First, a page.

It was six o’clock in the morning and Abdel gripped the yellow iron door tightly, looked at the horizon and continued in this state for an hour. I asked him, where are you looking? He pointed his finger at the distant lands on the horizon behind the barbed wire and said lamentingly: “Since I was young, I have been working on this land with my father every morning, and there were no barriers. Years later, the Israeli occupation prevents me from freely entering my land to work,” says Abdel Fattah.
These weeks are celebrated in Palestine olive harvest season. A very important cultural, family and economic moment, since the olive tree is for the Palestinian population a symbol of rooted to the earth and strength.
However, what should be a time of union, celebration and harvest becomes for many a time of sadness and frustration.
In 2002 Israel began building the west bank wall that cut across and cut off Palestinian-owned land, thus controlling thousands of acres of Palestinian agricultural land. Since then, the Israeli occupation prohibits farmers from villages like Biddo enter their land without prior coordination with the Israeli authorities.
Biddo is a village northwest of Jerusalem. Its entire population fled to it during the Nakba in 1948. Abdel Fattah lives there and recently, along with the rest of the community, came to collect olives from his land. All of them had to wait two hours for the arrival of the Israeli army to be allowed entry. Many of them were prevented from passing under the pretext of “security restrictions”.
Although 2004 the wall was declared illegal by the International Court of Justice, the situation remains the same. “This land is mine, I am the one who cultivates it, harvests it and takes care of it. It is I who planted their olive trees, but the Israeli occupation built the West Bank wall and isolated them. We tried to protest this injustice, and as a result, my older brother, Muhammad Hmidan, was seriously injured in one eye and today he cannot see,” said Abdel-Fattah.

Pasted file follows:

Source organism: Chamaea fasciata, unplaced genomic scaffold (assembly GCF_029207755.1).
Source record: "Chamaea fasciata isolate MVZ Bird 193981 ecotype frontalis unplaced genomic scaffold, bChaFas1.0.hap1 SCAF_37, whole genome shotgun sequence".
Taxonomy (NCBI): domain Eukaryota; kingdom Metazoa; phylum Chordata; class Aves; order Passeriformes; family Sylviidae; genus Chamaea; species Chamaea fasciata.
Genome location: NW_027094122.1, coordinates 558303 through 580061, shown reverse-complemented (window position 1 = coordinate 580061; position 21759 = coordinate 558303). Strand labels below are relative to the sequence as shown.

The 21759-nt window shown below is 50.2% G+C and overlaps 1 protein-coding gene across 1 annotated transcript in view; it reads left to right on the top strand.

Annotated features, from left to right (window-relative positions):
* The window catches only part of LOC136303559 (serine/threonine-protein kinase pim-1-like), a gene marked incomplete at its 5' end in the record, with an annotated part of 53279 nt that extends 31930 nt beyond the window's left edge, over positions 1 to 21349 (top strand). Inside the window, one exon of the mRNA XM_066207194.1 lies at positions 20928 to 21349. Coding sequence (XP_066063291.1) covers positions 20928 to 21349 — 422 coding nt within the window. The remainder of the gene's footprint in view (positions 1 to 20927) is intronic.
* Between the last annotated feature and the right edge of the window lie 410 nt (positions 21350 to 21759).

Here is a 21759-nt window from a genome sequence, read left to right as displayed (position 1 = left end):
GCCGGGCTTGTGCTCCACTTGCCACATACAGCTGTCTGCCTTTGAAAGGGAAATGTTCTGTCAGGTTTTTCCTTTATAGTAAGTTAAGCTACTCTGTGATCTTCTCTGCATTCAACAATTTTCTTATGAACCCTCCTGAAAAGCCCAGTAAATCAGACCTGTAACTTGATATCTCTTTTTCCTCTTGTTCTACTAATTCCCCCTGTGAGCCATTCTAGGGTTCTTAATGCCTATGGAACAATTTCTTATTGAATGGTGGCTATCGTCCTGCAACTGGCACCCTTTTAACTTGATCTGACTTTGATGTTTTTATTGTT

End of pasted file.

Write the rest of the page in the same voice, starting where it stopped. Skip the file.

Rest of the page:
In addition, in 2016 the israeli settlement of Hadasha near the village of Biddo. Israeli settler attacks while they are working their crops further complicate the situation. This year, according to OCHA, there have been 22 incidents against Palestinian land and farmers. Israeli settlers have burned or damaged more than 800 Palestinian olive trees in the West Bank. And large amounts of produce and harvesting tools have been stolen.
The members of the village used to live from what they grew on their land, from tomatoes, cucumbers and all kinds of vegetables. But the situation now is different and it is impossible to continue living from their harvest when so they are only allowed to visit the estate once or twice a year.
Israeli regulations also do not allow them to enter their crops with any type of transport to help them move the harvest. The tools necessary to work such as mattresses, ladders and bags also have to be carried, even when their crops are tens of kilometers from the front door.
Even when they enter their land they are not allowed to pick olives after 3:30 p.m. For this reason, farmers and farmers run to their trees and begin to collect quickly, to finish before the fence closes again.
“The occupation causes us to neglect our land. We no longer work the olive trees as we should. Before the construction of the wall and putting up this gate, the earth was like paradise. Back then I cut down the trees, fertilized the crops and plowed them, today I look at the dry land and the weeds with great sadness”.
When I asked Abdel-Fattah how he feels when the occupation prevents him from visiting his land regularly, he looked at me sadly and said, “I feel oppressed and extremely unhappy. I respect trees as if they were people. I love and care for them, and I know that the more I care for the trees, the more bountiful the harvest will be. I hope that the situation changes and the restrictions are removed so that we can visit the area regularly.”